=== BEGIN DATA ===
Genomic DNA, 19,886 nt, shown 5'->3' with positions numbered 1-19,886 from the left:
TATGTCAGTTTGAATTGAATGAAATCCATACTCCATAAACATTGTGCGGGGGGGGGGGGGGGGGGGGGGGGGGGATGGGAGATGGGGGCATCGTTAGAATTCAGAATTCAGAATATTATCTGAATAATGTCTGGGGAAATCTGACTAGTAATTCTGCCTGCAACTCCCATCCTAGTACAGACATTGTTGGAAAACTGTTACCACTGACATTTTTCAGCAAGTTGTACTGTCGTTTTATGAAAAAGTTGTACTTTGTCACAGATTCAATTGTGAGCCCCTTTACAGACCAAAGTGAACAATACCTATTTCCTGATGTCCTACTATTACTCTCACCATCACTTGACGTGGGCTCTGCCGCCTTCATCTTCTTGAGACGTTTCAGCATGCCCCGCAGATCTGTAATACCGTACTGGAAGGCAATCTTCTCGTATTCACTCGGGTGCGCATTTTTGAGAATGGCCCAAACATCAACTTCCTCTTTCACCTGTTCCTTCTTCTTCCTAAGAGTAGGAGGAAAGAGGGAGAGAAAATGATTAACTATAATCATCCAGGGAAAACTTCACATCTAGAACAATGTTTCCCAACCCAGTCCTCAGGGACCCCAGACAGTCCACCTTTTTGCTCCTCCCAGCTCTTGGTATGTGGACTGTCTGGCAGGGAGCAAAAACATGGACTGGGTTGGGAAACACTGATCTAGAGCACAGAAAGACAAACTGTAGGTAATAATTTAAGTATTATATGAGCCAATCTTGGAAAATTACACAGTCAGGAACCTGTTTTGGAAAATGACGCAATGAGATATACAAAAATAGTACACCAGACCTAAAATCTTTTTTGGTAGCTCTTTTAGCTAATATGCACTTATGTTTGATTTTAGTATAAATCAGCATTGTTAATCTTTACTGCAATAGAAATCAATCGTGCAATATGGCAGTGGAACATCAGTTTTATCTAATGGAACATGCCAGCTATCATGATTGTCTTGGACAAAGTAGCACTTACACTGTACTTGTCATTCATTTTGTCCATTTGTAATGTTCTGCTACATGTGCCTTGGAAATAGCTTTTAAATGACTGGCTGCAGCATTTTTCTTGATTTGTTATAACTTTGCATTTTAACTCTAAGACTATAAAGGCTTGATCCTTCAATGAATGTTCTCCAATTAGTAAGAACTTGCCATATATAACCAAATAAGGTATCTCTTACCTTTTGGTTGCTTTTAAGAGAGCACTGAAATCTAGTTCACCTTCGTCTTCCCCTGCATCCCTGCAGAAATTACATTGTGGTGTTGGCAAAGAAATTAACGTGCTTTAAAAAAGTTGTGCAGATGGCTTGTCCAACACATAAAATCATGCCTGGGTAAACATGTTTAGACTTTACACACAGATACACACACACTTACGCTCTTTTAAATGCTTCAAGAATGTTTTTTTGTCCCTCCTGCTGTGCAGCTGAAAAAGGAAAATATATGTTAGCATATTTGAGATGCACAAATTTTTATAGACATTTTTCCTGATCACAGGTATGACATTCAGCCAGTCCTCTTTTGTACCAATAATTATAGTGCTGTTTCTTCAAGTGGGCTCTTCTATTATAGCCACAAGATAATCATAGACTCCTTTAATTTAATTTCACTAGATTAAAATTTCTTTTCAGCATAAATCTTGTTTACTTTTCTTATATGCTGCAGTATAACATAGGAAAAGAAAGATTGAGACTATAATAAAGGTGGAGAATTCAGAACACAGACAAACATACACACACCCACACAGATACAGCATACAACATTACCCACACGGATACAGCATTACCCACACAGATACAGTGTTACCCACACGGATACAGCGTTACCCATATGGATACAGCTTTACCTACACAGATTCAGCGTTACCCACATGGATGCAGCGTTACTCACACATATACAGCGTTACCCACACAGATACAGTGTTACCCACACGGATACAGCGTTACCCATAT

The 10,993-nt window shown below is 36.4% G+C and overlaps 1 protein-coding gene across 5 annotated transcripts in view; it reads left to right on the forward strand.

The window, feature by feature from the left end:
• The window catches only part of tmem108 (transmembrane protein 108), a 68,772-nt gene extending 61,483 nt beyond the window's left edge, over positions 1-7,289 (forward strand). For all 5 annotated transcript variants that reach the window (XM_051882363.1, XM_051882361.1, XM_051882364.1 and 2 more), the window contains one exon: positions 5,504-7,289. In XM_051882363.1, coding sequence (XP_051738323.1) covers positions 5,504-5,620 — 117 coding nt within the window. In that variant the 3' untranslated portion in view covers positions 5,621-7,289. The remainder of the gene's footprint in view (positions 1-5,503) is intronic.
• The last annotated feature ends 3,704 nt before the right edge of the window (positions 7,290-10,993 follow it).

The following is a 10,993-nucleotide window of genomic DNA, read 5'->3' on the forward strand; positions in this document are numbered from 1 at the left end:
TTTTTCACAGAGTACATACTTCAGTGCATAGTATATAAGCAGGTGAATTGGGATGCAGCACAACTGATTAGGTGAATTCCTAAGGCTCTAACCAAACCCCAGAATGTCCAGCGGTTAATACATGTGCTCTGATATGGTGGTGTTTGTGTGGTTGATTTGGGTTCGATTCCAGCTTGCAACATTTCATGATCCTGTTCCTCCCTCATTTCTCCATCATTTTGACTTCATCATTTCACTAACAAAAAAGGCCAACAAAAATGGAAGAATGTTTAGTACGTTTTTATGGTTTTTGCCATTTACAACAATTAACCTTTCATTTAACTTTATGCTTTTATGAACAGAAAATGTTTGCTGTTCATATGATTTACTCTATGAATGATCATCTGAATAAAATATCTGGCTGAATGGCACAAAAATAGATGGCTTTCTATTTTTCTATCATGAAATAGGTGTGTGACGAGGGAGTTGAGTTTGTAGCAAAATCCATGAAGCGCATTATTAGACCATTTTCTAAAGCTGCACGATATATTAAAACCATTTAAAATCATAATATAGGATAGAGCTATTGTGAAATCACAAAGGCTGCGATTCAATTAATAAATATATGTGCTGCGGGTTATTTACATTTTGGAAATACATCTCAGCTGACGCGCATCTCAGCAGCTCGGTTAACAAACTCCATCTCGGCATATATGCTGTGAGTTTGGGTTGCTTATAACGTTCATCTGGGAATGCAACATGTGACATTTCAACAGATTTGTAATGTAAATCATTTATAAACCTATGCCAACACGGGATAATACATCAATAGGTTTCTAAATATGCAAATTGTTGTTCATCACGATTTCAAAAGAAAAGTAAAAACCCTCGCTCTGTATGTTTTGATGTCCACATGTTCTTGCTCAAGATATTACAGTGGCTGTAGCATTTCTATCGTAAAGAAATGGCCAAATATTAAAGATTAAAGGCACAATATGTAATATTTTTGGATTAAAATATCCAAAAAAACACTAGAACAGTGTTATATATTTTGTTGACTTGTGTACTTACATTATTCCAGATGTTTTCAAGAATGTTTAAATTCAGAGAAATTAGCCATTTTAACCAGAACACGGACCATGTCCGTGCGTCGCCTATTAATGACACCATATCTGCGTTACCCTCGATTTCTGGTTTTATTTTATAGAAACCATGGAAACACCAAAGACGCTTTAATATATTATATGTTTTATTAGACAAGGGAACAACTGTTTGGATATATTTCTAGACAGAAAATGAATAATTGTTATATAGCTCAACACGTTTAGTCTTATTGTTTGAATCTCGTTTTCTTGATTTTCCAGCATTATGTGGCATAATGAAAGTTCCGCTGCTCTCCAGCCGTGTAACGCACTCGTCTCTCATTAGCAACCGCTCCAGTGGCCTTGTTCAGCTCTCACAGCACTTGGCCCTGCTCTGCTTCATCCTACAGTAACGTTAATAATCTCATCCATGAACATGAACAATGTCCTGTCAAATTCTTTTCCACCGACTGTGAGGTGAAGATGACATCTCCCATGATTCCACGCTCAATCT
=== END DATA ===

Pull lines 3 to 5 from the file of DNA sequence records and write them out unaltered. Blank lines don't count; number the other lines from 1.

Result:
The 10,993-nt window shown below is 36.4% G+C and overlaps 1 protein-coding gene across 5 annotated transcripts in view; it reads left to right on the forward strand.

The window, feature by feature from the left end:
• The window catches only part of tmem108 (transmembrane protein 108), a 68,772-nt gene extending 61,483 nt beyond the window's left edge, over positions 1-7,289 (forward strand). For all 5 annotated transcript variants that reach the window (XM_051882363.1, XM_051882361.1, XM_051882364.1 and 2 more), the window contains one exon: positions 5,504-7,289. In XM_051882363.1, coding sequence (XP_051738323.1) covers positions 5,504-5,620 — 117 coding nt within the window. In that variant the 3' untranslated portion in view covers positions 5,621-7,289. The remainder of the gene's footprint in view (positions 1-5,503) is intronic.